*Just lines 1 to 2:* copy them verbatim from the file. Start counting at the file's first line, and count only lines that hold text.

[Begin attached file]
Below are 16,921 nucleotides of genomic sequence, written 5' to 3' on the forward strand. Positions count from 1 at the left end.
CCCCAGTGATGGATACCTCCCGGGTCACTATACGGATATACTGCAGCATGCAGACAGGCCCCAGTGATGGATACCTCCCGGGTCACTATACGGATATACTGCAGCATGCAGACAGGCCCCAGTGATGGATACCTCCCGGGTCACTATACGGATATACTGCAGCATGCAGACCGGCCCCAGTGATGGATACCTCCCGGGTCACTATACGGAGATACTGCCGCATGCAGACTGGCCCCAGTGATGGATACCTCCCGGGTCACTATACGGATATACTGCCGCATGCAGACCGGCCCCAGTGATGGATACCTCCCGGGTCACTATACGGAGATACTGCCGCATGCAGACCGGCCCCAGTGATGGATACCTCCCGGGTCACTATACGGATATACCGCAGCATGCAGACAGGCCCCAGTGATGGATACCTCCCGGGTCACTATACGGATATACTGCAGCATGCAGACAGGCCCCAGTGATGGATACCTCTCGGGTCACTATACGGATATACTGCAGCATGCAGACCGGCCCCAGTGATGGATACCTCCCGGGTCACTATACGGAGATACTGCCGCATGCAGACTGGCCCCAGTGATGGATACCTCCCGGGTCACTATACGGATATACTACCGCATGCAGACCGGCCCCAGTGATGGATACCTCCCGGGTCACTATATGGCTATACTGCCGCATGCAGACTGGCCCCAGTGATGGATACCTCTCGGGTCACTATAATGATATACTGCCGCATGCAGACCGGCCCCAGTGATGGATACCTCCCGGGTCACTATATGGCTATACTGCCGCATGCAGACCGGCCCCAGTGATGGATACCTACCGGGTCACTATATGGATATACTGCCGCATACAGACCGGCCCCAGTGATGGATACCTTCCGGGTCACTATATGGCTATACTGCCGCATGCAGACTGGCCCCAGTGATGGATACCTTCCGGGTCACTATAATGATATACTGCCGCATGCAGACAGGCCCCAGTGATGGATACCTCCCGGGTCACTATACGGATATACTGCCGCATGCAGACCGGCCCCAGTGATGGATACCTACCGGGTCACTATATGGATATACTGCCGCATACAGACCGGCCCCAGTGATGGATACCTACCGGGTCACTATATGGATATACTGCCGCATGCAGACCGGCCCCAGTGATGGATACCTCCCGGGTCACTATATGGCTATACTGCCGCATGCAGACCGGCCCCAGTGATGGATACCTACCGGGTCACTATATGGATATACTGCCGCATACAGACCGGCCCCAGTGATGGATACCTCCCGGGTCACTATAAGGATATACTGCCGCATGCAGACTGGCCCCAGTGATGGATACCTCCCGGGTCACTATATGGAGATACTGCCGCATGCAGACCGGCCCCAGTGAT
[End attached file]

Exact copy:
Below are 16,921 nucleotides of genomic sequence, written 5' to 3' on the forward strand. Positions count from 1 at the left end.
CCCCAGTGATGGATACCTCCCGGGTCACTATACGGATATACTGCAGCATGCAGACAGGCCCCAGTGATGGATACCTCCCGGGTCACTATACGGATATACTGCAGCATGCAGACAGGCCCCAGTGATGGATACCTCCCGGGTCACTATACGGATATACTGCAGCATGCAGACCGGCCCCAGTGATGGATACCTCCCGGGTCACTATACGGAGATACTGCCGCATGCAGACTGGCCCCAGTGATGGATACCTCCCGGGTCACTATACGGATATACTGCCGCATGCAGACCGGCCCCAGTGATGGATACCTCCCGGGTCACTATACGGAGATACTGCCGCATGCAGACCGGCCCCAGTGATGGATACCTCCCGGGTCACTATACGGATATACCGCAGCATGCAGACAGGCCCCAGTGATGGATACCTCCCGGGTCACTATACGGATATACTGCAGCATGCAGACAGGCCCCAGTGATGGATACCTCTCGGGTCACTATACGGATATACTGCAGCATGCAGACCGGCCCCAGTGATGGATACCTCCCGGGTCACTATACGGAGATACTGCCGCATGCAGACTGGCCCCAGTGATGGATACCTCCCGGGTCACTATACGGATATACTACCGCATGCAGACCGGCCCCAGTGATGGATACCTCCCGGGTCACTATATGGCTATACTGCCGCATGCAGACTGGCCCCAGTGATGGATACCTCTCGGGTCACTATAATGATATACTGCCGCATGCAGACCGGCCCCAGTGATGGATACCTCCCGGGTCACTATATGGCTATACTGCCGCATGCAGACCGGCCCCAGTGATGGATACCTACCGGGTCACTATATGGATATACTGCCGCATACAGACCGGCCCCAGTGATGGATACCTTCCGGGTCACTATATGGCTATACTGCCGCATGCAGACTGGCCCCAGTGATGGATACCTTCCGGGTCACTATAATGATATACTGCCGCATGCAGACAGGCCCCAGTGATGGATACCTCCCGGGTCACTATACGGATATACTGCCGCATGCAGACCGGCCCCAGTGATGGATACCTACCGGGTCACTATATGGATATACTGCCGCATACAGACCGGCCCCAGTGATGGATACCTACCGGGTCACTATATGGATATACTGCCGCATGCAGACCGGCCCCAGTGATGGATACCTCCCGGGTCACTATATGGCTATACTGCCGCATGCAGACCGGCCCCAGTGATGGATACCTACCGGGTCACTATATGGATATACTGCCGCATACAGACCGGCCCCAGTGATGGATACCTCCCGGGTCACTATAAGGATATACTGCCGCATGCAGACTGGCCCCAGTGATGGATACCTCCCGGGTCACTATATGGAGATACTGCCGCATGCAGACCGGCCCCAGTGAT